Tag Archives: shrubs

Sweet Wintersweet

Chimonanthus praecox

Chimonanthus praecox

So beautiful outlined against a (rare!) blue sky! The photo doesn’t do it justice, I’m afraid!

My Chimonanthus praecox was one of the first acquisitions for my scented shrub border when we started the garden about twenty years ago. Just as well, considering this plant’s reputation for taking many years to flower. After about three to four years, it slowly started to release both its blooms and its wonderful scent.

Like the Lonicera, it is not much to look at throughout the year. It is somewhat sprawling, and benefits from being trained against a wall or fence. This provides a bit of shelter for it, as well as keeping it tidy. The large pale green leaves,somewhat rough to the touch, droop from the branches in summer, but it is the flowers which burst from the bare stems in winter, which are the great delight. The small, drooping yellow flowers are often described as waxy, and have a wine/purple blotch at the base of the petals. If you can get up close, they emit a wonderful scent – rich and spicy! (Isn’t it really difficult to describe scent? It’s a very personal thing!)

Unfortunately, it’s getting up close that’s proving difficult now. When we had to replace the fence panels a few years ago, my poor, nurtured wintersweet had to be cut back in places in the process. Boy, did it sulk, with no flowers the following year! But it’s hung on, and this year has started flowering again, albeit rather sparsely. It has become somewhat gangly, and the prized flowers are out of reach, as you can see from my photo. I must get the secateurs and pruning manual out for a bit of t.l.c.!

However, all is not lost! They are still within cutting distance, so I’ve been able to cut a stem to bring indoors.

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And this brings me on to my next “thing”! I’ve set myself a challenge to have a constant indoor display of flowers and clippings from the garden. My wonderful milk bottles, which you may have already been introduced to, got me thinking. I’ve already made a start, with my first display of Sarcococca. I will aim to post as many as possible, and I want to choose a favourite for each month – hence “The Cuttings Calendar”! So your comments and ideas will be most welcome! (Hope they’re nice!)

So watch this space!

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Lemon pop!

Lonicera fragrantissima

Lonicera fragrantissima


Does anyone remember lemon “Creamola Foam” – soft drink crystals from umpteen years ago? Well, that to me, is the scent of winter-flowering honeysuckle. It takes me right back to my childhood!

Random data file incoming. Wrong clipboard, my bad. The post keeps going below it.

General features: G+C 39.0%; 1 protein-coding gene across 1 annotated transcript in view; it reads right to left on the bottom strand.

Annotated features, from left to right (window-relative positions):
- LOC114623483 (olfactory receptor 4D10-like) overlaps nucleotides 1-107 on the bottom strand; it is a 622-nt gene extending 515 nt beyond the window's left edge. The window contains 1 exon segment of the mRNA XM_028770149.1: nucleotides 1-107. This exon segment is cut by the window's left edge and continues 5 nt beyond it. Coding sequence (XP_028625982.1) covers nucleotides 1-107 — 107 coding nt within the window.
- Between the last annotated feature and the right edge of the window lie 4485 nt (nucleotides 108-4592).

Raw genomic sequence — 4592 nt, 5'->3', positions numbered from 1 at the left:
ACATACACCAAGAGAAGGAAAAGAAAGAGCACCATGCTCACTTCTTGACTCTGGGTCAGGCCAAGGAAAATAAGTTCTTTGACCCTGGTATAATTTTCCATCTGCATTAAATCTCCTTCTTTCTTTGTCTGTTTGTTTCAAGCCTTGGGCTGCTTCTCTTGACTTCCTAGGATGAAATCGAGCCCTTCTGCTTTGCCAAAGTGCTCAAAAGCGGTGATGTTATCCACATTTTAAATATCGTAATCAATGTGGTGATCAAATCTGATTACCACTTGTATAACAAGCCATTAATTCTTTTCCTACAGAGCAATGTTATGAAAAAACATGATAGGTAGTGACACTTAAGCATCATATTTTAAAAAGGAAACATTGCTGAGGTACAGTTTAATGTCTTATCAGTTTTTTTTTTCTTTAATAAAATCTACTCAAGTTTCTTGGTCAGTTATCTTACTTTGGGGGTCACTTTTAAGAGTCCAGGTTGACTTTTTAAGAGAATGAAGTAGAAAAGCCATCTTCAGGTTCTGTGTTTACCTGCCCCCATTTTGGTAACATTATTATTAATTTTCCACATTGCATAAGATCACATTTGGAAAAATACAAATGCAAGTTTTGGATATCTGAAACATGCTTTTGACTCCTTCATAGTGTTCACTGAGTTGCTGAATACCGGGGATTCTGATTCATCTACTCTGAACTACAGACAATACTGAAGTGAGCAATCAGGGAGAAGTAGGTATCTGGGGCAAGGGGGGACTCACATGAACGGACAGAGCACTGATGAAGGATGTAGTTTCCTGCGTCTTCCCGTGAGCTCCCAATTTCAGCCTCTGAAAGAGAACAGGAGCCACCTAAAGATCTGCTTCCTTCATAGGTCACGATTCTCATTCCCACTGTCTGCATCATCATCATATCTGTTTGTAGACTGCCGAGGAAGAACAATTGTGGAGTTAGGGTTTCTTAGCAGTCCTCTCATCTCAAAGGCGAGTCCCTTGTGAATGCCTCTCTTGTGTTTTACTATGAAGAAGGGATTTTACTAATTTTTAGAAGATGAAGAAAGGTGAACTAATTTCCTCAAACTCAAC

I must say, the tiny honeysuckle flowers, with their delicate, fresh, lemony scent is the plant’s strong point. It is a vigorous grower, with a sprawling habit. Not a plant of great beauty for the rest of the year and it does need to be kept in check. But please don’t let that put you off! It does hang on to some of its leaves overwinter (it’s semi-evergreen). And the scent is hard to beat!
The one pictured is Lonicera fragrantissima, which I have in the back, as part of my scented shrub border – along with other winter gems! I have another variety, Lonicera purpusii, which I have as part of a flowering hedge in the front garden. It responds well to the clipping, becoming much denser. At the moment, as well as flowering, it has retained its leaves and is still perfectly green – a bonus for a hedge. An interesting new way of using them? Definitely worth a consideration!

Oops! I did it again!

Yet again a casual trip to the garden centre has resulted in me leaving with two purchases – two new scented shrubs – of course!

Sarcococca orientalis and Sarcococca ruscifolia

Sarcococca orientalis and Sarcococca ruscifolia


Two new Sarcococcas – my current favs. This brings my count now of these wonderful small shrubs up to five.
Otherwise known as Christmas Box, they have a similarity to this well-known old faithful. They are very well behaved little shrubs. They are well adapted to shady conditions, with the small glossy leaves reflecting light. But there is more to them than being an evergreen stalwart of the shrub border understory. At the height of winter, when all can still appear dormant and dreary, they come into bloom. The flowers themselves may not scream at you, being small and insignificant, but the scent they emit is anything but!
I use them as edging plants in my scented shrub border. They need little to no maintenance and don’t need the clipping often required of box edging. As they are such easy to grow plants, that don’t easily outgrow their desired area, it’s not surprising that my collection keeps growing! And, another plus, is that their branches can be cut to bring indoors – as you can see from my previous posts!